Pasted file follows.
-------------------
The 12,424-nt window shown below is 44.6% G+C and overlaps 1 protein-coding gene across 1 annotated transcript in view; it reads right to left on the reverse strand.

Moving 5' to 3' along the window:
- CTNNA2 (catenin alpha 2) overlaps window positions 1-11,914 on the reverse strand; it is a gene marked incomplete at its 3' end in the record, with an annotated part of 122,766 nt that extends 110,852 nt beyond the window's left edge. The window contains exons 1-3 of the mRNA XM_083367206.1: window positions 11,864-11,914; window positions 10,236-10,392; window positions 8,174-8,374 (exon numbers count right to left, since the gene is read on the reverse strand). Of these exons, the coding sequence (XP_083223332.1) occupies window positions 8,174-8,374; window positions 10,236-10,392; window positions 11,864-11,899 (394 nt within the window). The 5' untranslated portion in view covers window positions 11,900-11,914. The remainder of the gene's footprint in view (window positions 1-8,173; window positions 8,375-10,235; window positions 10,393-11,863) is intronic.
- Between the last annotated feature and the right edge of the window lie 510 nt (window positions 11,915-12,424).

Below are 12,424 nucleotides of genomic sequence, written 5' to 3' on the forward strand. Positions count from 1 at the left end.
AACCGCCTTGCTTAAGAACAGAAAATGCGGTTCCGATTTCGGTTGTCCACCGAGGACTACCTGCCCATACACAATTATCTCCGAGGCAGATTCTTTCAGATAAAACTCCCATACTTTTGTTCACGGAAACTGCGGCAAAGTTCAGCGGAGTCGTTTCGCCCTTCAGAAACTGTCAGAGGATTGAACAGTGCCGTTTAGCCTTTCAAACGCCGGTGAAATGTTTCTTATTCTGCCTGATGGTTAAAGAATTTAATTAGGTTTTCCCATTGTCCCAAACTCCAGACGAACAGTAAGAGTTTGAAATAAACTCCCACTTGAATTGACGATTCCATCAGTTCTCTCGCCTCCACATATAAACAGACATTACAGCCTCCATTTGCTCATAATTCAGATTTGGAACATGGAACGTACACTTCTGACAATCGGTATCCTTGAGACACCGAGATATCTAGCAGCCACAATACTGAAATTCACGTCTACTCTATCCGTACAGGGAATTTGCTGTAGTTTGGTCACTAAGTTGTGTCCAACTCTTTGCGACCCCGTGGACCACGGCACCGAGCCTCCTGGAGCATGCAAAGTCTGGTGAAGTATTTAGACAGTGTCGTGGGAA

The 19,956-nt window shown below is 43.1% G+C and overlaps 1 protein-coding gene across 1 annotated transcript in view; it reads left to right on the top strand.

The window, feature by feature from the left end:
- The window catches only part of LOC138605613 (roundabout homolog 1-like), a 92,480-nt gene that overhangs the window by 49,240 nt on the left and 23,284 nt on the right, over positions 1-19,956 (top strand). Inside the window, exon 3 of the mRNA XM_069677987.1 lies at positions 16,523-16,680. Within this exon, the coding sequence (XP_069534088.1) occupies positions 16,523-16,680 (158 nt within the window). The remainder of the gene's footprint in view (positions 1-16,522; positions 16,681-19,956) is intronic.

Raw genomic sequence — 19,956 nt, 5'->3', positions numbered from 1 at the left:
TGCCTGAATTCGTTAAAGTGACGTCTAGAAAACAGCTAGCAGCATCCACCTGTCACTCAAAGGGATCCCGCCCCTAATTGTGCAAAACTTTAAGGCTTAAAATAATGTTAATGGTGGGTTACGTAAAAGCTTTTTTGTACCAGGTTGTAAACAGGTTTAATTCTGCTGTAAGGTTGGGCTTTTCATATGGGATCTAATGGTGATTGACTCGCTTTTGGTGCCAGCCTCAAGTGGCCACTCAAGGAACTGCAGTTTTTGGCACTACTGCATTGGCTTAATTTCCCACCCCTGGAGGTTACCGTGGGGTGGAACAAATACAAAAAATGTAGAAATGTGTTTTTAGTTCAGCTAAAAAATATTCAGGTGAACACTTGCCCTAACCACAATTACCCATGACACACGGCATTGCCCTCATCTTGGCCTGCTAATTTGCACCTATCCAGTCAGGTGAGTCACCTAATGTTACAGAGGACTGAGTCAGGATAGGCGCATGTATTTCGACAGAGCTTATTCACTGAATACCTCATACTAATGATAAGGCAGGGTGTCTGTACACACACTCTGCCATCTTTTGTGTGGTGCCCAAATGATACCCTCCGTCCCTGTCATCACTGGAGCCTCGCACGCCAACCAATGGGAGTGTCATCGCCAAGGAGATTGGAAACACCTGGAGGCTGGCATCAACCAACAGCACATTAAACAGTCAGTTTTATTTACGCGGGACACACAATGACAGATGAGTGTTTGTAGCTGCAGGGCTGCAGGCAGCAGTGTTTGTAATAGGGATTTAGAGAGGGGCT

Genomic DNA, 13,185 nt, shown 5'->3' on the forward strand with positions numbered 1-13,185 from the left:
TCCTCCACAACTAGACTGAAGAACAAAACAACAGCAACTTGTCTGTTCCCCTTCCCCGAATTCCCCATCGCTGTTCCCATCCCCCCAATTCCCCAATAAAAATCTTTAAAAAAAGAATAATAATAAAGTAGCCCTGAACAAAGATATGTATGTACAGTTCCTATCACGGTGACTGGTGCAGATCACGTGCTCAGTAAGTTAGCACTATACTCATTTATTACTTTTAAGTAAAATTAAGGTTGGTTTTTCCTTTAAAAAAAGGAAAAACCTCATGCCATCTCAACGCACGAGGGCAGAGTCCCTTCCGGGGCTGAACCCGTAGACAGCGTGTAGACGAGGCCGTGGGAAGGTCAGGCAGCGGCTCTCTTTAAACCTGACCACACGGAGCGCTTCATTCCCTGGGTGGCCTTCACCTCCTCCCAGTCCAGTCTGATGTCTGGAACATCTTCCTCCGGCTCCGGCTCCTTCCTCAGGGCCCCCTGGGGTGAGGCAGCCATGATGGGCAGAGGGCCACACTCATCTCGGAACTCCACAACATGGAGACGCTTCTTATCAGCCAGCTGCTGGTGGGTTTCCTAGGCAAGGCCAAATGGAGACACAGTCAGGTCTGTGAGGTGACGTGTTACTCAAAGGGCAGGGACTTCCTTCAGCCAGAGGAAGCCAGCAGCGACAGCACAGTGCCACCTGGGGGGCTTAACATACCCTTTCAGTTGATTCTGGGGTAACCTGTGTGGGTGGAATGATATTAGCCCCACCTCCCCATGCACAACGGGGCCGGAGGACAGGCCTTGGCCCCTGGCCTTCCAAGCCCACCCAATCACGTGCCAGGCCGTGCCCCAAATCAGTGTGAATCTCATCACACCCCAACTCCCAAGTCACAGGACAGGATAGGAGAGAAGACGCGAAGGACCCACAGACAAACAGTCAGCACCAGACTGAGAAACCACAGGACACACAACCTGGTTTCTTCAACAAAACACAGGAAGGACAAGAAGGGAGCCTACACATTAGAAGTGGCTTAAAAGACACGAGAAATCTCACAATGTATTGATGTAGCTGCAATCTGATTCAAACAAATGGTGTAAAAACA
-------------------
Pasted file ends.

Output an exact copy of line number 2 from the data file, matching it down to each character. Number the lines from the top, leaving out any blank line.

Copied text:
Moving 5' to 3' along the window: